The apparatus according to the present invention further includes a module formed generally as a plate such that an electronic component may be mounted thereto. The module includes a pair of hooks extending from a first edge of the plate. The hooks are spaced apart by the column spacing such that the hooks may be arranged to extend through first and second holes in the grid. A locking pin extends from the module such that the locking pin extends into a corresponding third hole in the grid to restrain the module against movement parallel to the support plate. The module further includes a passage that is aligned with a fourth hole in the grid when the hooks and locking pin are in their respective holes. The invention further includes a locking pin configured for insertion into the passage and through the fourth hole in the grid, the locking pin being arranged to restrain the module against movement away from the support plate.

The apparatus according to the present invention may further comprise a second pair of columns of holes formed in the support plate. The second pair of columns is preferably substantially identical to the first pair of columns and arranged to be parallel thereto. A pair of flanges extend from opposite sides of the support plate with the flanges being configured to receive fasteners for mounting the support plate to a pair of wall studs.

An appreciation of the objectives of the present invention and a more complete understanding of its structure and method of operation may be had by studying the following description of the preferred embodiment and by referring to the accompanying drawings.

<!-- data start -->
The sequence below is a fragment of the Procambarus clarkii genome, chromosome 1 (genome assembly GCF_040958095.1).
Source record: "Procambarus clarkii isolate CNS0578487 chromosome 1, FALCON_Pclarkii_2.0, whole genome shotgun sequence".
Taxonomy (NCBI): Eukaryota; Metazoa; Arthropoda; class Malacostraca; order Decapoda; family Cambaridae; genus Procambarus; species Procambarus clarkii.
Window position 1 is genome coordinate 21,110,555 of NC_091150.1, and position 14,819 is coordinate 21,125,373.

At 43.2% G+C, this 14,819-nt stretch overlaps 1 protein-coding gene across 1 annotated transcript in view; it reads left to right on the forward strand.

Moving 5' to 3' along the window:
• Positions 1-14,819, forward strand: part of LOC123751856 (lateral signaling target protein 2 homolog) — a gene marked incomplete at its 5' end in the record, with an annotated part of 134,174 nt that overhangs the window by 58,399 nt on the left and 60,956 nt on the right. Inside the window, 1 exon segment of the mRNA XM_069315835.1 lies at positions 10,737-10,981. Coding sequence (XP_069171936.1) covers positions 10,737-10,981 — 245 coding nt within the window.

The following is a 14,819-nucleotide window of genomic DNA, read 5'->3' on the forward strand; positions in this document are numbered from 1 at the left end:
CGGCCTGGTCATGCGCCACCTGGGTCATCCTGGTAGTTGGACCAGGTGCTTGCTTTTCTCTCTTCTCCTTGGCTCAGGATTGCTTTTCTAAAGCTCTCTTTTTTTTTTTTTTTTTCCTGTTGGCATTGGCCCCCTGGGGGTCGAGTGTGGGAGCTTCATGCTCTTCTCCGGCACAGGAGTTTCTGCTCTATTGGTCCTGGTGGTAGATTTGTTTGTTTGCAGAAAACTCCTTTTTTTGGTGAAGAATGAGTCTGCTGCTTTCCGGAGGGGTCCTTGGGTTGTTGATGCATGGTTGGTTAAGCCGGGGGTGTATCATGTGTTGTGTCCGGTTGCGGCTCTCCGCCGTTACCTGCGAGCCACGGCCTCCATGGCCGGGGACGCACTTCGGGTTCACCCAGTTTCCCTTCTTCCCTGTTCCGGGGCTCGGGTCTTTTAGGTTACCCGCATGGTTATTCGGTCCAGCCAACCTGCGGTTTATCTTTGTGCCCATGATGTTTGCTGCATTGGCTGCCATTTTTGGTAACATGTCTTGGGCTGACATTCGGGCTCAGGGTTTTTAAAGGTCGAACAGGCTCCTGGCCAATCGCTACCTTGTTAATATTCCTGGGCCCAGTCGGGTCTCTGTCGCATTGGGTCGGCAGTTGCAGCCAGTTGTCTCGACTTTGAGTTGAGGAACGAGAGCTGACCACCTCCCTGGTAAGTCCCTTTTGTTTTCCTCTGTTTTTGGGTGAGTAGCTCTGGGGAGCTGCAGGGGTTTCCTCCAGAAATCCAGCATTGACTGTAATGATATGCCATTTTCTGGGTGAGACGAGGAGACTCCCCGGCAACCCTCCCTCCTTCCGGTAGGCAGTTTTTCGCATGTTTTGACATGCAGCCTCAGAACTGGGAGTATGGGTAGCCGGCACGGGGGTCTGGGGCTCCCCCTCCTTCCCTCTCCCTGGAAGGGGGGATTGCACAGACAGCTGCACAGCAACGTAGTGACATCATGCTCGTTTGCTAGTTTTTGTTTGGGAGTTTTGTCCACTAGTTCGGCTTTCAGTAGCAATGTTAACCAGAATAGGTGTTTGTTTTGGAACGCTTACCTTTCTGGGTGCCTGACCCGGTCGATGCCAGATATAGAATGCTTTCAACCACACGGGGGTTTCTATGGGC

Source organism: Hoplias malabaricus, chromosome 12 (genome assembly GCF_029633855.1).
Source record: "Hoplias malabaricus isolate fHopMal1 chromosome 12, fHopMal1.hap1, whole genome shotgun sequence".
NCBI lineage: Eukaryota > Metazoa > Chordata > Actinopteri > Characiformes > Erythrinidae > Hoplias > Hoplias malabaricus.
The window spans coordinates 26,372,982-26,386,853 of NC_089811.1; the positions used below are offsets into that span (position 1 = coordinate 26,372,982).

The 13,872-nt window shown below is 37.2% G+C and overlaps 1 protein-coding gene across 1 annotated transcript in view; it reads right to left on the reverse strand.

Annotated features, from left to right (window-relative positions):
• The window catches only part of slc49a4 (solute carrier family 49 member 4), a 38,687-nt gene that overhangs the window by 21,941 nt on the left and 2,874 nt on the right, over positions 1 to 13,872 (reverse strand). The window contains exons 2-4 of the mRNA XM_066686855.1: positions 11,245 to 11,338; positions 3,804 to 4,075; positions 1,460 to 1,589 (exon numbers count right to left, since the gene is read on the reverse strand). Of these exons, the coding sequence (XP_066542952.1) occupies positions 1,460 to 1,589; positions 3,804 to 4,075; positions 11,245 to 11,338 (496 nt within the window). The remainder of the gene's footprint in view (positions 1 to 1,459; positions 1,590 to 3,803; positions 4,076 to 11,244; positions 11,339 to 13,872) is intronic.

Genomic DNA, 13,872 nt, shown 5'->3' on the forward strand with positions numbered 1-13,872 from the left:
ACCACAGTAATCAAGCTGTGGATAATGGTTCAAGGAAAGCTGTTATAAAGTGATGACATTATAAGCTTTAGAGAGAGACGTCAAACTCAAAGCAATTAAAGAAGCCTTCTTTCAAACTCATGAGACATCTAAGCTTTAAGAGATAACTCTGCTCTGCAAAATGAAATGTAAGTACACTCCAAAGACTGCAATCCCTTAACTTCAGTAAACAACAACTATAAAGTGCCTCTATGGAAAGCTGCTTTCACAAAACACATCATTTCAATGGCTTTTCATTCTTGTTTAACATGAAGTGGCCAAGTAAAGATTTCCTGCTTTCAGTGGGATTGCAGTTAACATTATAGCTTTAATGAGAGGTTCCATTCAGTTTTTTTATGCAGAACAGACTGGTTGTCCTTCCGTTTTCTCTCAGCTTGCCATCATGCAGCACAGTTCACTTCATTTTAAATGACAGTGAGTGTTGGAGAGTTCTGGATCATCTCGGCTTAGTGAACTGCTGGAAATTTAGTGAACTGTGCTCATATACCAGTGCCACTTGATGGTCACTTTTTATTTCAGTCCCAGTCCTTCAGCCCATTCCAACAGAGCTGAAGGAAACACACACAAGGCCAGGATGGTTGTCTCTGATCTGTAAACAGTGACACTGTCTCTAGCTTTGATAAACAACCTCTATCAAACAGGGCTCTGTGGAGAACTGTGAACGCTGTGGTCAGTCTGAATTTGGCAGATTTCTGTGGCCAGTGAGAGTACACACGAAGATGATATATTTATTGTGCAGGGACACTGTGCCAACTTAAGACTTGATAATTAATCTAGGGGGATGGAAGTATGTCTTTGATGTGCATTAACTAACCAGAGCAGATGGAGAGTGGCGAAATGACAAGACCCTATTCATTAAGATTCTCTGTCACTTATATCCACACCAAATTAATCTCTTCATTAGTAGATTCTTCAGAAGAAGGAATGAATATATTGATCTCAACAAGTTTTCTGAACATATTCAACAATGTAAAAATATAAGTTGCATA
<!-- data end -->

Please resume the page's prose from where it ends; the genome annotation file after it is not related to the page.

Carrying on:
BRIEF DESCRIPTION OF THE DRAWINGS

FIG. 1A is a front perspective view of a wall mounted electronics component mounting system according to the present invention including a module an support panel;

FIG. 1B is a front elevation view showing a mounting hole that may be included in the support panel of the FIG. 1;

FIG. 2 is a top plan view of the apparatus of FIG. 1;

FIG. 3 is a front perspective view of a second embodiment of a an electronics component mounting system according to the present invention shown mounted between two wall studs;

FIG. 4 is a top plan view of the embodiment of the invention shown in FIG. 3;

FIG. 5 is a perspective view showing the back side of a module that may be included in the electronics component mounting system according to the present invention;

FIG. 6 is a right side elevation view of an electronics component mounting system according to the present invention shown being mounted to the rear panel; and

FIG. 7 is left side elevation view of an electronics component mounting system according to the present invention showing the module connected to the rear panel.

DETAILED DESCRIPTION OF THE INVENTION